Definition of bunco in English:

bunco

(also bunko)

noun

North American
informal
  • usually as modifier A swindle or confidence trick.

    ‘a bunco artist’
    ‘he was out to make a buck using fraud or bunco’
    • ‘But it's not just bunco artists who are suffering from this tightening of the purse strings.’
    • ‘Because the producers hired police bunco squad members as consultants, the movie shows us all the nuts and bolts of the sorts of scams that can be run in a tent-revival format.’
    • ‘Specially after I poked around and learned the Madame's qualifications for horoscope-readings consist of 19 convictions for fraud, bunco scams, and operating illegal ‘games of chance’ in Atlantic City.’
    sham, fraud, pretence, imposture, hoax, fake, misrepresentation, blind, wile, artifice, trojan horse
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verb

[WITH OBJECT]North American
dated, informal
  • Swindle or cheat.

    ‘he didn't propose to be buncoed without a fight’
    • ‘The profiteers are very resourceful in buncoing Mr. Block.’
    • ‘After the expenditure of the enormous sum of five hundred dollars (and we think the present day graduate who spent ten thousand dollars for a no better education has been badly buncoed), and twelve months of our valuable time, on March 25th 1885, we were turned loose on an unsuspecting public, a full fledged obstetrician.’
    • ‘The St. Regis tribe of Indians of Franklin County claim that they were buncoed by the last legislature, and are so incensed that an outbreak at the reservation is feared.’
    • ‘Not until then did it begin to be clear to me that the great mass of people gathered at Whatcom, as well as myself had been buncoed.’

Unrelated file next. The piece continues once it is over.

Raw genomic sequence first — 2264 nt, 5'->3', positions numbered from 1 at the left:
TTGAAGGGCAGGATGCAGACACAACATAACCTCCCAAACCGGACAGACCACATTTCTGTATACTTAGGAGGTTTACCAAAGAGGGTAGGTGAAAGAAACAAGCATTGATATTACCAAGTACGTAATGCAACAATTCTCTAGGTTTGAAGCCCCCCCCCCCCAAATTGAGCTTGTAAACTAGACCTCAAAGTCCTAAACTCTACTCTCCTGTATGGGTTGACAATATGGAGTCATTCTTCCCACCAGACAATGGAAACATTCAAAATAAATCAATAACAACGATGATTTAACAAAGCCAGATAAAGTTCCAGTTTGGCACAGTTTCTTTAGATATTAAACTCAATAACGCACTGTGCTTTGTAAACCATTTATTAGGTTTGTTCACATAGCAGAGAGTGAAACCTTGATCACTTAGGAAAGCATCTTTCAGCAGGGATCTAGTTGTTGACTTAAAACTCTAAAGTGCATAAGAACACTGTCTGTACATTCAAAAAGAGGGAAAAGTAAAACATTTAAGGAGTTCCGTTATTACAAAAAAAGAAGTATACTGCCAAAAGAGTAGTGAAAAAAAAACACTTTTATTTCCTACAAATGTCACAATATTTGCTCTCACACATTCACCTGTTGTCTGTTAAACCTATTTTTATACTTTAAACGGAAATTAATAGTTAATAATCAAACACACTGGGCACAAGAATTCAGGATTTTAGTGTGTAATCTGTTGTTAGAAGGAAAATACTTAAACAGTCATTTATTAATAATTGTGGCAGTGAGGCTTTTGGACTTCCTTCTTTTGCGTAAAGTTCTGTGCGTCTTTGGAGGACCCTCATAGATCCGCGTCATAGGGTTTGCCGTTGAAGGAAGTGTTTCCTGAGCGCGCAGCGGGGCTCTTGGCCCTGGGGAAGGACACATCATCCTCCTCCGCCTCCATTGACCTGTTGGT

• ‘I then buncoed the engineer of an English tramp steamer into selling me a 25-pound chunk of imported metal made by Mr. Babbitt himself and stamped with his name and coat of arms - but that lot didn't last long and I couldn't get any more of it.’
    • ‘The conduct of Mr. Springborn's department was always a matter of pride with the administration, and great was the consternation of his friends when the newspapers told a story one morning of how Mr. Springborn had been buncoed.’
    • ‘I never mingle with the crowds that are being buncoed [sic] in the big department stores of Los Angeles.’
    • ‘In America he is so busy that when he gets abroad he does not know what to do with his time, and in consequence can be easily buncoed.’
    • ‘I just can't stay in the room and see you buncoed that way.’
    • ‘‘Hyperbole aside,’ says I, ‘do you know of any immediate system of buncoing the community out of a dollar or two except by applying to the Salvation Army or having a fit on Miss Helen Gould's doorsteps?’’
    • ‘They were not buncoed, and that water power would be worth many times what the investment was.’
    deceive, trick, dupe, outwit, fool, delude, cheat, take in, bluff, hoax, mislead, misguide, lead on, defraud, double-cross, swindle, gull, finagle, get the better of
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Origin

Late 19th century: perhaps from Spanish banca, the name of a card game.

Pronunciation

bunco

/ˈbəŋkoʊ//ˈbəNGkō/